In 2020, at the height of the Covid-19 pandemic, we spoke to the Makers and Designers of the puppets we have in The Finger Players (TFP), to create the repository that is the Puppet Origin Stories – a humble effort to highlight the background, and the making and design history of these puppets. We hope that this can be a continued endeavour at TFP, and we hope that you can go on this journey with us.
Oink Oink and Quek Quek were from the 2004 production of Pigs Can Fly, written by Vicky Wong Ying Wuen. This was the first show that Co-Founder Ong Kian Sin directed. Oink Oink and Quek Quek were made primarily from an old bolster and Styrofoam. Before that, Co-Founder Tan Beng Tian and Kian Sin had gone to Australia to participate in a mechanism masterclass, where they learnt how to use a spring to offer support without needing a puppeteer’s hands. This mechanism was incorporated into the head and nose of Oink Oink and Quek Quek.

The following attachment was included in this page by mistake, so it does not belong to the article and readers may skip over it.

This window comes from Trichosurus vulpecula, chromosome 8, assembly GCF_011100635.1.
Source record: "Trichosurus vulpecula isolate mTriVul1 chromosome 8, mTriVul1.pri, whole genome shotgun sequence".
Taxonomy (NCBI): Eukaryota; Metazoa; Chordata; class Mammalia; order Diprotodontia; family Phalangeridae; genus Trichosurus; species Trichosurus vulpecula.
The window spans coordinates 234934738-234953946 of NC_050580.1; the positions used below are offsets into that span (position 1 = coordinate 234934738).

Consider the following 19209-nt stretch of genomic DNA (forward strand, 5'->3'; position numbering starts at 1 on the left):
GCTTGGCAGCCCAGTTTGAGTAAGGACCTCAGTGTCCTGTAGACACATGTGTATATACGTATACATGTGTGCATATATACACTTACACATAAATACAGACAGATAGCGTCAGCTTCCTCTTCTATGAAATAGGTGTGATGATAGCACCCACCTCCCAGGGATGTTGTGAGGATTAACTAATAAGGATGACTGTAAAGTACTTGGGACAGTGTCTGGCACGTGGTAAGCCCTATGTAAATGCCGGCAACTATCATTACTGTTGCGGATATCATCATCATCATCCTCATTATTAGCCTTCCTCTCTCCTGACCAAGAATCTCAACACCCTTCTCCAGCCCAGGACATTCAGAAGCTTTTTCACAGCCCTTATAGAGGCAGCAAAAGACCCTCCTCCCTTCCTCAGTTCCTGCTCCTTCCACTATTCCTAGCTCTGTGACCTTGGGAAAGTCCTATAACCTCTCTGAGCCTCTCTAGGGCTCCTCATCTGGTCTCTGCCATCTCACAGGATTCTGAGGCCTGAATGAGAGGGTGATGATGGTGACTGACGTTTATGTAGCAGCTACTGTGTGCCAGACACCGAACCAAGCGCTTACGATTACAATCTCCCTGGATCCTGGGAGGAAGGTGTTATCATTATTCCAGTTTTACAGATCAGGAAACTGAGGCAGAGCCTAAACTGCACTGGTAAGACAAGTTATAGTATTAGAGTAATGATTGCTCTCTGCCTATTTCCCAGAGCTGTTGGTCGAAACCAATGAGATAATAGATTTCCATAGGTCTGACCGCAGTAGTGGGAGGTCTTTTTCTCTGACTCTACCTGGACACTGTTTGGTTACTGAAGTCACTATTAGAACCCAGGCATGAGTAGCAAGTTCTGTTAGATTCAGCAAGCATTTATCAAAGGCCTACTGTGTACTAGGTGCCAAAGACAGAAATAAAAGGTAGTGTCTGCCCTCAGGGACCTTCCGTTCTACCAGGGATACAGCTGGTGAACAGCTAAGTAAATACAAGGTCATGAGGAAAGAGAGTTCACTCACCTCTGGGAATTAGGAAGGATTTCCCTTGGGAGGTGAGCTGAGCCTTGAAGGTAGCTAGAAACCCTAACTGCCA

This was also the time Kian Sin was properly considering a design language for the puppets of The Finger Players. Though Disney Productions and Japanese Anime were all the rage then, he felt that Japanese Anime characters were a little too cute, while Disney’s realistic style was not in line with what he had wanted to experiment with.
Being in a country with a tropical climate and high rainfall might have inspired Kian Sin to incorporate water drops as a design concept, as the head and body of Oink Oink and Quek Quek were shaped like water droplets. Kian Sin also liked the analogy of water representing life, similar to how puppeteers breathe life into their puppets.
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